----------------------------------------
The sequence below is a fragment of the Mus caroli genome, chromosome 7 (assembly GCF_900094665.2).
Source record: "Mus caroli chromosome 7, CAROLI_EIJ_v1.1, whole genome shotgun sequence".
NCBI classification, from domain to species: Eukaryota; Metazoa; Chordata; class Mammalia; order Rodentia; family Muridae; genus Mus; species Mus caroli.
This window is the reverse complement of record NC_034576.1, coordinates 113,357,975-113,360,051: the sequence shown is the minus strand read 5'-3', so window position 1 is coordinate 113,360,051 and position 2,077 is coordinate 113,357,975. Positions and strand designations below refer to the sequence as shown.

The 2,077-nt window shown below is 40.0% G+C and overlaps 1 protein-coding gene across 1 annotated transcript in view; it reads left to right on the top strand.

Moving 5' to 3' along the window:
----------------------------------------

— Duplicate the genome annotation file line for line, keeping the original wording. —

The sequence below is a fragment of the Mus caroli genome, chromosome 7 (assembly GCF_900094665.2).
Source record: "Mus caroli chromosome 7, CAROLI_EIJ_v1.1, whole genome shotgun sequence".
NCBI classification, from domain to species: Eukaryota; Metazoa; Chordata; class Mammalia; order Rodentia; family Muridae; genus Mus; species Mus caroli.
This window is the reverse complement of record NC_034576.1, coordinates 113,357,975-113,360,051: the sequence shown is the minus strand read 5'-3', so window position 1 is coordinate 113,360,051 and position 2,077 is coordinate 113,357,975. Positions and strand designations below refer to the sequence as shown.

The 2,077-nt window shown below is 40.0% G+C and overlaps 1 protein-coding gene across 1 annotated transcript in view; it reads left to right on the top strand.

Moving 5' to 3' along the window: